China’s decision to pass a controversial security law on Hong Kong has drawn worldwide condemnation over fears it will undermine the city’s freedoms.
Thousands of people have already appeared on the streets to protest against the new legislation.
But what exactly is it? And why is it causing so much friction?
Sky News explains the latest move from Beijing to cause unrest in the former British colony.
What’s in the new security law?
The actual legislation itself is yet to be drafted, but the National People’s Congress (NPC) in China gave the green light for it to go ahead with a vote on Thursday.
China’s legislature is proposing that the new law will cover secession, subversion, terrorism and foreign interference, although these terms aren’t yet defined.
It is also thought the law could aim to ban sedition to quash defiance against the mainland, and could also be used by Beijing to set up its own intelligence agencies on Hong Kong soil.
Why is this controversial?
When Britain handed Hong Kong back to China in 1997, it did so under a “one country, two systems” formula that was enshrined in a mini-constitution known as Basic Law, which ensured the territory’s treasured autonomy.
But it is feared this new legislation could be used by Beijing to undermine the city’s freedoms and bring it closer to the tight control exerted on the mainland.
Such a law is also unlikely to be passed through the local Hong Kong Legislative Council, resulting in Beijing looking to bypass this by driving it through from a national level.
In a statement with counterparts from other Western powers, Foreign Secretary Dominic Raab said: “A direct imposition of national security legislation on Hong Kong by the Beijing authorities would curtail the Hong Kong people’s liberties, and in doing so, dramatically erode Hong Kong’s autonomy and the system that made it so prosperous.”
How long will it take?
All in all, the process to bring the law into effect could take around two or three months to complete.
It must first be drafted, before being added to Annex III of the Basic Law.
Once that’s done, it will be applied across Hong Kong.
Hong Kong has seen many protests in recent years to push back on what many people see as China’s interference in their autonomous affairs.
The Umbrella Movement in 2014 brought parts of the city to a standstill for months as thousands of Hong Kongers demanded more free elections.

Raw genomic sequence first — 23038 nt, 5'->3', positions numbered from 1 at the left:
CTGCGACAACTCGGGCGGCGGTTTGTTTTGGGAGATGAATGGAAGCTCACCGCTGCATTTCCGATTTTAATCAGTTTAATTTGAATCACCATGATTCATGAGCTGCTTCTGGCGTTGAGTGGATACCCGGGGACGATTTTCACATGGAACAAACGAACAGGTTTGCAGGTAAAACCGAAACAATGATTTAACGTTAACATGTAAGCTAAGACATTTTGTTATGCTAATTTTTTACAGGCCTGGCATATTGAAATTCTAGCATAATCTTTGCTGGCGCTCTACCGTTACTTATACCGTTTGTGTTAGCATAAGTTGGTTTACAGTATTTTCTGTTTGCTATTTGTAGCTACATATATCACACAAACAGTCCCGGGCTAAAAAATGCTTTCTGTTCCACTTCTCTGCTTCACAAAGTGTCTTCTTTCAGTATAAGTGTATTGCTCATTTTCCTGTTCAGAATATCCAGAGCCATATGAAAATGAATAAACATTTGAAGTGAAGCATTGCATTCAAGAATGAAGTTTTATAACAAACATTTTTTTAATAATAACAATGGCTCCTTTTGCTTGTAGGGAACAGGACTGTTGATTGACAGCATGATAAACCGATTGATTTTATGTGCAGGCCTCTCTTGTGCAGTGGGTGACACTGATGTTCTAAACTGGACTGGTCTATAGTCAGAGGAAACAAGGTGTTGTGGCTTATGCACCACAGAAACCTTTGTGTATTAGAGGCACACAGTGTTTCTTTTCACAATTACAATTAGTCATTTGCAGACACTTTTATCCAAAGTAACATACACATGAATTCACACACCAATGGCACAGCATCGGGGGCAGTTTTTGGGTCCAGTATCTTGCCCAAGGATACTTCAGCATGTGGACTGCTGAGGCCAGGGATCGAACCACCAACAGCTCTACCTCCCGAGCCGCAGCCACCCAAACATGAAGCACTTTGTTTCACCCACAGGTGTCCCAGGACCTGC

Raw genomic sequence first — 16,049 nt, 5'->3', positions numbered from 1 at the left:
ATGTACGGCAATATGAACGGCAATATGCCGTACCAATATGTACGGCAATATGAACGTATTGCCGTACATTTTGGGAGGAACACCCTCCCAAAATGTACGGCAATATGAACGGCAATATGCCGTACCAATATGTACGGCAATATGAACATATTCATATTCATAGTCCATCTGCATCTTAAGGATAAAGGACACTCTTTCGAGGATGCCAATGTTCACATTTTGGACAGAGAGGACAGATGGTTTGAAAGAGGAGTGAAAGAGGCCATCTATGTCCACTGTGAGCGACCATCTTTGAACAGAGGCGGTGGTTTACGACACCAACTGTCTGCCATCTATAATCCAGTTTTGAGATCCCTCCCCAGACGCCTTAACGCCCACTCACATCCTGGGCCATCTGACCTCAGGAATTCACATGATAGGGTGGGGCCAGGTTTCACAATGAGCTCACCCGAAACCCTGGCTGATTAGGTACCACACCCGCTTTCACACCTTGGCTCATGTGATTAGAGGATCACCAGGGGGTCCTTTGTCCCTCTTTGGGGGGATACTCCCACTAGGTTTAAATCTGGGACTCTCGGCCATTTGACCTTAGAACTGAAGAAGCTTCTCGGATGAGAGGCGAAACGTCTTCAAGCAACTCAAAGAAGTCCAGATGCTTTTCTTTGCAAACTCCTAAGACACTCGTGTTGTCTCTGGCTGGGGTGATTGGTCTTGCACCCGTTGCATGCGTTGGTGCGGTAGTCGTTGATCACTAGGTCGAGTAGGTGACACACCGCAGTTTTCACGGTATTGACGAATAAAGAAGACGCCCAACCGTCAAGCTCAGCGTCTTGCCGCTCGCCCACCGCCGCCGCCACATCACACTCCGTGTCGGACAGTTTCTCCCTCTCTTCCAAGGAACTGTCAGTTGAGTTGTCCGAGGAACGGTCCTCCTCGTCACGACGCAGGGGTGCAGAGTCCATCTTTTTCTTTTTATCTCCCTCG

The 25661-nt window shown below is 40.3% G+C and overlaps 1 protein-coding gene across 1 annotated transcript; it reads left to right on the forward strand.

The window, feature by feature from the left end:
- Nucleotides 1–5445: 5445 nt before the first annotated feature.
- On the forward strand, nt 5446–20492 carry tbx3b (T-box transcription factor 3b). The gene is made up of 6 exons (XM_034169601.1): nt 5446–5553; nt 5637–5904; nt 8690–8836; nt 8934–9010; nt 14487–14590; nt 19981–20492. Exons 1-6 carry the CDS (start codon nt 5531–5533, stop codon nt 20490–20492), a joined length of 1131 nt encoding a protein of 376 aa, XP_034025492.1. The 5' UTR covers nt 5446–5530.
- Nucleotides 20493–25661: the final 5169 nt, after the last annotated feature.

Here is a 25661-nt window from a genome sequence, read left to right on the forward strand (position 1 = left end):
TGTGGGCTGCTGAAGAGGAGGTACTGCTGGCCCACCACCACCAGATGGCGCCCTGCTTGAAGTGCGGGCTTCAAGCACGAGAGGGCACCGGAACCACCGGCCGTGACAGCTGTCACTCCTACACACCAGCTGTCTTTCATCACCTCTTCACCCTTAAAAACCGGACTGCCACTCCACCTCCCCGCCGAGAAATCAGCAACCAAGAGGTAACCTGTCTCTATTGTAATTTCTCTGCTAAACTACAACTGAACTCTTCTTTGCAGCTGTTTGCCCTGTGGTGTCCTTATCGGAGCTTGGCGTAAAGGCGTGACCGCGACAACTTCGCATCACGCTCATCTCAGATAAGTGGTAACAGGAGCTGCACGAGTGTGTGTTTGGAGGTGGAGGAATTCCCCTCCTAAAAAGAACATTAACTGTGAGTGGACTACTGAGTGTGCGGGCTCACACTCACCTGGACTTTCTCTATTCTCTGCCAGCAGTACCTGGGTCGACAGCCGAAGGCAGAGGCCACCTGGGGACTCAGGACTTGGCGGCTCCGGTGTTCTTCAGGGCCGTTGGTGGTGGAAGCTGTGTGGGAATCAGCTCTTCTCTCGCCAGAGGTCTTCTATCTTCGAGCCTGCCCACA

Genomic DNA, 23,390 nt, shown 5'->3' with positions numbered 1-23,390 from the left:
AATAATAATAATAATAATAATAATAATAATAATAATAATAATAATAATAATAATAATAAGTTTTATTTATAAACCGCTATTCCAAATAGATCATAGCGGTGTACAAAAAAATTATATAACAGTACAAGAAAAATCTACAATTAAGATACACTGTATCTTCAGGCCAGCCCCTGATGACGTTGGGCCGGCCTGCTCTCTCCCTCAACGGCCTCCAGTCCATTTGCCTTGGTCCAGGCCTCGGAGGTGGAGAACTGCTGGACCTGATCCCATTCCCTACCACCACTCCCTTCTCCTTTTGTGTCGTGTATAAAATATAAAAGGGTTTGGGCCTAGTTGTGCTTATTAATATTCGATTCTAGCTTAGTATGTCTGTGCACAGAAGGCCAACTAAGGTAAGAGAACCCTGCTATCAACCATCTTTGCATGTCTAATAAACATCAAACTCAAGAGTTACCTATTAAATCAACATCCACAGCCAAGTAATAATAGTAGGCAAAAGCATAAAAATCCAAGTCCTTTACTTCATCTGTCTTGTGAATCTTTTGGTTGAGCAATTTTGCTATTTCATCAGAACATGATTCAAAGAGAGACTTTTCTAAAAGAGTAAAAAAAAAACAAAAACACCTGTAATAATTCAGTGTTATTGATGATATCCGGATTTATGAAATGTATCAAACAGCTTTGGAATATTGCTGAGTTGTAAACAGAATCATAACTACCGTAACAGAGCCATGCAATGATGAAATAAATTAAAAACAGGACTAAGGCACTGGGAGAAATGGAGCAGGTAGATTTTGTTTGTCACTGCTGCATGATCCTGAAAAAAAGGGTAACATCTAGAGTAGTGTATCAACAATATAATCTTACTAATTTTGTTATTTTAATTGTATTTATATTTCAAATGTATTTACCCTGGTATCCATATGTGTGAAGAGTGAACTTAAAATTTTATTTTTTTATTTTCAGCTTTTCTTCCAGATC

Huge protests were revived again last year after proposed changes to an extradition law, which could potentially have seen people wanted for crimes transported to the mainland for trial.
This was not only seen as an infringement on Hong Kong’s own judicial system, but it also led to fears for the safety of activists, human rights workers and journalists.
The new legislation pushed through by China’s legislature is therefore igniting fears that it is an attempt to bring this sort of action under the thumb.
Any international response?
Mr Raab’s statement on Thursday expressed “deep concern” for the proposed law, while the US also condemned the move by saying Hong Kong no longer qualified for special treatment.
Speaking to Congress, US Secretary of State Mike Pompeo said Beijing’s proposal was “only the latest in a series of actions that fundamentally undermine Hong Kong’s autonomy and freedoms”.
Riot police have been deployed across the city in anticipation of possible violent protests in response to drafting the law, while pro-democracy lawmaker Dennis Kwo said it marked the “death knell for Hong Kong”.
Meanwhile, Hong Kong chief executive Carrie Lam – who is supported by China – was more supportive of the law, promising that it would “not affect the rights and freedoms enjoyed by Hong Kong residents”.
She said: “Hong Kong has proven that we uphold and preserve those values.
“Hong Kong needs this piece of legislation for the bigger benefit of the great majority of Hong Kong people.”
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